• Once there is no activity, immediately repair or at the very minimum cover the entry with hardware cloth and a ¾ to 1-inch sturdy staple.
  • A special note, if there are adverse weather conditions that may limit the mother’s activity, wait to begin the eviction as you do not want the mother to become accustomed to the deterrents.

Remember prevention is the best solution. Keeping wildlife babies with their natural mother is the most humane solution. The simple use of deterrents is effective. If you are having difficulty or need advice, please contact the wildlife hotline. If you suspect the mother left a baby behind, call the hotline.

When considering a removal company, please check references and ask questions regarding practices as most removal companies will gladly take your money. However, they may have no regard to preventing orphaning or inhumanely killing the animals or may just relocate the family which will not survive at this delicate time in their life. Some removal companies orphan the young and then take to local rehabilitators with no concern of the expense and time required to rehabilitate these babies. It is very difficult for rehabilitators to say no to these babies in fear of how they may be disposed of. Be an informed consumer, ask questions or you may call the hotline for referral of a humane exclusion services.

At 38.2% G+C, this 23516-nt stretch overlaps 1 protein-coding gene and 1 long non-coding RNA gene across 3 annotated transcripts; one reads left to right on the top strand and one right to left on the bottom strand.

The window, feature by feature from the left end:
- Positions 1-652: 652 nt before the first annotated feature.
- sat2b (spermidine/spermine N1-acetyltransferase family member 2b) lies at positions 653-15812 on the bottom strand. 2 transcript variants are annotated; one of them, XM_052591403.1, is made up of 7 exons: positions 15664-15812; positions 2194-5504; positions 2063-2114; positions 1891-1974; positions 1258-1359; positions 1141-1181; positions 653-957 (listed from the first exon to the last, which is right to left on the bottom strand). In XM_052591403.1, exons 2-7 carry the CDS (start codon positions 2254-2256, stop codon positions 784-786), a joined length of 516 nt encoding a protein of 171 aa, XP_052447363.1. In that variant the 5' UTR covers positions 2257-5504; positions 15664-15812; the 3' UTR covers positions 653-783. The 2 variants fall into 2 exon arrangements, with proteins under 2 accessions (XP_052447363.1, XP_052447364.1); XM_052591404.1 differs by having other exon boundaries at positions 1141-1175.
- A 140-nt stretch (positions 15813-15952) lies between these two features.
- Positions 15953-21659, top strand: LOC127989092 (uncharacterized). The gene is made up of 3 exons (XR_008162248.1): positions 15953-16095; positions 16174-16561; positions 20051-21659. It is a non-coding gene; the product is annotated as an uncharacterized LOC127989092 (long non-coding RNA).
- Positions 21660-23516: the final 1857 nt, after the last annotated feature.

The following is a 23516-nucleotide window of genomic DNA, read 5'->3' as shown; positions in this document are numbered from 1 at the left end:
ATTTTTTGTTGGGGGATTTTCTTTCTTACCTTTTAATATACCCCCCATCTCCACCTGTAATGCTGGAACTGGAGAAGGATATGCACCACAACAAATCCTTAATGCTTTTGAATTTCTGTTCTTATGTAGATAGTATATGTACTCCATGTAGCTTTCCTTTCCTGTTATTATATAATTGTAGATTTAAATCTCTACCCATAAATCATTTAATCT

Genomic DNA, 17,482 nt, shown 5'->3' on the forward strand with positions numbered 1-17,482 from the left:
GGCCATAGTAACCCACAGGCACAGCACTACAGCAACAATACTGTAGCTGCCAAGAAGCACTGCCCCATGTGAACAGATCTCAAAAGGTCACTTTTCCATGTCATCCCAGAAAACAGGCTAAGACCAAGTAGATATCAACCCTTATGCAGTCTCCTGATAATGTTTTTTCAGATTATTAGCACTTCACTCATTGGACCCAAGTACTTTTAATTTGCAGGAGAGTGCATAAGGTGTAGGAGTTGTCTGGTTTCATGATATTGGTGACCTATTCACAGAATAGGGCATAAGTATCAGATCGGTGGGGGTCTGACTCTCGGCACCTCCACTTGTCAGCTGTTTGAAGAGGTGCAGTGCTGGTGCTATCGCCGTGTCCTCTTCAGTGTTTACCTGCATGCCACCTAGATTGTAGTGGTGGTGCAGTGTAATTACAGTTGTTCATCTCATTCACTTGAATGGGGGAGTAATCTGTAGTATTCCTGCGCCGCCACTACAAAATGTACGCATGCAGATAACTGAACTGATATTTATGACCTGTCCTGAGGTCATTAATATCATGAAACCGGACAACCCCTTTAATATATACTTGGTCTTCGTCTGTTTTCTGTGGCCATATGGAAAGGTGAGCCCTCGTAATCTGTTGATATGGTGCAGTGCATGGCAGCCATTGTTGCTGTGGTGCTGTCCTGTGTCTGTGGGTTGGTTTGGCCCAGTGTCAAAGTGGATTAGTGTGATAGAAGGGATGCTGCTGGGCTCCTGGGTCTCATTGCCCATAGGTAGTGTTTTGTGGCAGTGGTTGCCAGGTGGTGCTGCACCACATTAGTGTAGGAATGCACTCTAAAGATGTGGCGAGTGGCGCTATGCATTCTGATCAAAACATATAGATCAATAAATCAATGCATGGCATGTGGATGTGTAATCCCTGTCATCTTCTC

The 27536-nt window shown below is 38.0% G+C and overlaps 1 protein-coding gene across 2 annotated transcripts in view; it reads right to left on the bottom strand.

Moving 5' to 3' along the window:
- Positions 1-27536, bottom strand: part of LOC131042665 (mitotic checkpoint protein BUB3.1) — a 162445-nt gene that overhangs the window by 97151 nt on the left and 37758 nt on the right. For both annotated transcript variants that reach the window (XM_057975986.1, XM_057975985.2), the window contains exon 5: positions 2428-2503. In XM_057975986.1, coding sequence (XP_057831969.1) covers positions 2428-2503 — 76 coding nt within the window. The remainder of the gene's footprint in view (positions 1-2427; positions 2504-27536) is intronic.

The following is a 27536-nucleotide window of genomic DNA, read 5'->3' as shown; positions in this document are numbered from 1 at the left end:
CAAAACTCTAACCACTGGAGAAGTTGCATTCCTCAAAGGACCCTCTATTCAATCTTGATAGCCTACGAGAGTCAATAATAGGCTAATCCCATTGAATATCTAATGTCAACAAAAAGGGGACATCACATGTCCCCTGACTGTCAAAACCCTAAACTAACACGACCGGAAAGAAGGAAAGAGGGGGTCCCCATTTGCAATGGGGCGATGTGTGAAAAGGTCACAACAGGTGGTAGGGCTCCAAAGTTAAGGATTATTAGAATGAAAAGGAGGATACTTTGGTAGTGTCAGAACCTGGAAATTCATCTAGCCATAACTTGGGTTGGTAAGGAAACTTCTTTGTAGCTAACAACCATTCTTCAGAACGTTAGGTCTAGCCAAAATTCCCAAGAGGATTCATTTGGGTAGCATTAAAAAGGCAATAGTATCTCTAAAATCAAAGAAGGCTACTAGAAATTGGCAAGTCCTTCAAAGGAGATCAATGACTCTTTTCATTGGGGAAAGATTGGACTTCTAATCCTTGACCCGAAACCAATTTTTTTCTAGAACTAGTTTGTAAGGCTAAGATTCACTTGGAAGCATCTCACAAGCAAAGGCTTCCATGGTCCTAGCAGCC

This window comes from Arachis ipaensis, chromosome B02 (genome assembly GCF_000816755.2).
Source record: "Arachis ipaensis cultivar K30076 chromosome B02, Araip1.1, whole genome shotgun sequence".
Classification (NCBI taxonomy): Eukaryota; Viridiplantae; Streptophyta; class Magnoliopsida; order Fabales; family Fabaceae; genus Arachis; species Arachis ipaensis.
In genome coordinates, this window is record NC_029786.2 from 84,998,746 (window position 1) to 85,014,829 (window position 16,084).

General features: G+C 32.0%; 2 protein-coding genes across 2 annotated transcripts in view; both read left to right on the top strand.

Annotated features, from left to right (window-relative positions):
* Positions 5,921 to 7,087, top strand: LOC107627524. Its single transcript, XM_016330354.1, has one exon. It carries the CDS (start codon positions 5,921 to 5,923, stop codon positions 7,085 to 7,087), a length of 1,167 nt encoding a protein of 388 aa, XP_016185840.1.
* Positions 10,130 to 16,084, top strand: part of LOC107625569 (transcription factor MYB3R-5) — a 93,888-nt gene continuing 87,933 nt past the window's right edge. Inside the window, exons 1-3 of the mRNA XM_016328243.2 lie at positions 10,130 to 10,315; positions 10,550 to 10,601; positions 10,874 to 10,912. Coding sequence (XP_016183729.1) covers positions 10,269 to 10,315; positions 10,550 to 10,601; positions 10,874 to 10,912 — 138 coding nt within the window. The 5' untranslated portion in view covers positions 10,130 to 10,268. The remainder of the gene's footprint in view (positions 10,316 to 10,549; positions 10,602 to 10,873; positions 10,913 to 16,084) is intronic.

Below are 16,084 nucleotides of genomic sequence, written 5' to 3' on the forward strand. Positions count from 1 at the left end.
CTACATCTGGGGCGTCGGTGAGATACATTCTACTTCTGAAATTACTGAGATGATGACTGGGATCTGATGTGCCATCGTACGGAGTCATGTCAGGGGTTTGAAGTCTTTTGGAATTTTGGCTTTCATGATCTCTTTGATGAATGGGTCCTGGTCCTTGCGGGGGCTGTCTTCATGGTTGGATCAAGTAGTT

The following video shows removal of a raccoon family by a trained humane exclusion company.

“How to Evict your Raccoon Roommates”


For more information read:

Urban raccoons will den in a variety of locations such as, under sheds and decks, under pier and beam homes, in chimneys, attics, barns, wood piles or similar locations. Studies of the raccoon have shown that they may have as many as five den locations. They will seek out quiet dark dens and do prefer small areas where they can feel secure. Once they locate a preferred den, they will return and may remain until you encourage them to move.